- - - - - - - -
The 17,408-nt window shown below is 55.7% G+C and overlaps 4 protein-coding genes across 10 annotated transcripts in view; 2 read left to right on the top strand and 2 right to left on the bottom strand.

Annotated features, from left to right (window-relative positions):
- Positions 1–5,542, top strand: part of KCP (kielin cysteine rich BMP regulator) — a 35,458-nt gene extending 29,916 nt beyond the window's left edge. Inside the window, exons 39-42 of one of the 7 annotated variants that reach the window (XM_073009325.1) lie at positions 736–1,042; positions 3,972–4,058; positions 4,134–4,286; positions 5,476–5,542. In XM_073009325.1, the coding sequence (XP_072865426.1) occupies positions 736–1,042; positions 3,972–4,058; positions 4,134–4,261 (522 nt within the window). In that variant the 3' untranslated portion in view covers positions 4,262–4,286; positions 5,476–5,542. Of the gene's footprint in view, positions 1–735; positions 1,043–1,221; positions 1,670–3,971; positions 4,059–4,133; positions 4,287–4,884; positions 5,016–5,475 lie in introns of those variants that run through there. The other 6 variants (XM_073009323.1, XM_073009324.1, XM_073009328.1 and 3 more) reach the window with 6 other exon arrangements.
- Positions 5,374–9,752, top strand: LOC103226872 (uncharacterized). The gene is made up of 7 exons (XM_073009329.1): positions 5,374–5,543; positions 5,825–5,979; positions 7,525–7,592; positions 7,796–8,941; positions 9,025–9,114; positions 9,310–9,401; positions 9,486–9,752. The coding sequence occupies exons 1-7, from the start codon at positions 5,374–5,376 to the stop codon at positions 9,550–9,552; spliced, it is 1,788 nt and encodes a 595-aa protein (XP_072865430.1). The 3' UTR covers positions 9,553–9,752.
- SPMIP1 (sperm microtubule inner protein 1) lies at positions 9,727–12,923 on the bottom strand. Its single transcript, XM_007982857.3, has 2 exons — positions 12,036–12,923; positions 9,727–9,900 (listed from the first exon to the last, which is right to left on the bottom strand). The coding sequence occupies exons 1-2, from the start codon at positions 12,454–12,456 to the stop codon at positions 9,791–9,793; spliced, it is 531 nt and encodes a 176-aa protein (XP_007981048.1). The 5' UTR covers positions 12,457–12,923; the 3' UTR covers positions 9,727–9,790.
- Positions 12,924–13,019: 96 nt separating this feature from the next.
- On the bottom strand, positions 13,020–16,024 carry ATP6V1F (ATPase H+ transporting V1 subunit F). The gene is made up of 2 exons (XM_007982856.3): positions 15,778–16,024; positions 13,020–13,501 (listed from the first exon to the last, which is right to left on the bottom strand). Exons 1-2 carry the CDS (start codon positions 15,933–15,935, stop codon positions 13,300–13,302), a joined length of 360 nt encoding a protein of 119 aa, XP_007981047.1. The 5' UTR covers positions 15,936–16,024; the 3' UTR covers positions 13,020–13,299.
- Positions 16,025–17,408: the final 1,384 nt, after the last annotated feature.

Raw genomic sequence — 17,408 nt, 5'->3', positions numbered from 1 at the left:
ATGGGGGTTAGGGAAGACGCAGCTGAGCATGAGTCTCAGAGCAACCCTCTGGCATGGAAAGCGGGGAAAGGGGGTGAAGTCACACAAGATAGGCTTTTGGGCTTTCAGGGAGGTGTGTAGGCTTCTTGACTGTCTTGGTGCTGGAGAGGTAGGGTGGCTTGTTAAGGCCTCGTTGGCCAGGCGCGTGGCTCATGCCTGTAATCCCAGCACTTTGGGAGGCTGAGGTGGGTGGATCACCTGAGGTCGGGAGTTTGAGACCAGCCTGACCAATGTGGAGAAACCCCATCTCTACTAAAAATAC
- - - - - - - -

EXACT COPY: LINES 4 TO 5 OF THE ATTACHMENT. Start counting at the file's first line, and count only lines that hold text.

- Positions 5,374–9,752, top strand: LOC103226872 (uncharacterized). The gene is made up of 7 exons (XM_073009329.1): positions 5,374–5,543; positions 5,825–5,979; positions 7,525–7,592; positions 7,796–8,941; positions 9,025–9,114; positions 9,310–9,401; positions 9,486–9,752. The coding sequence occupies exons 1-7, from the start codon at positions 5,374–5,376 to the stop codon at positions 9,550–9,552; spliced, it is 1,788 nt and encodes a 595-aa protein (XP_072865430.1). The 3' UTR covers positions 9,553–9,752.
- SPMIP1 (sperm microtubule inner protein 1) lies at positions 9,727–12,923 on the bottom strand. Its single transcript, XM_007982857.3, has 2 exons — positions 12,036–12,923; positions 9,727–9,900 (listed from the first exon to the last, which is right to left on the bottom strand). The coding sequence occupies exons 1-2, from the start codon at positions 12,454–12,456 to the stop codon at positions 9,791–9,793; spliced, it is 531 nt and encodes a 176-aa protein (XP_007981048.1). The 5' UTR covers positions 12,457–12,923; the 3' UTR covers positions 9,727–9,790.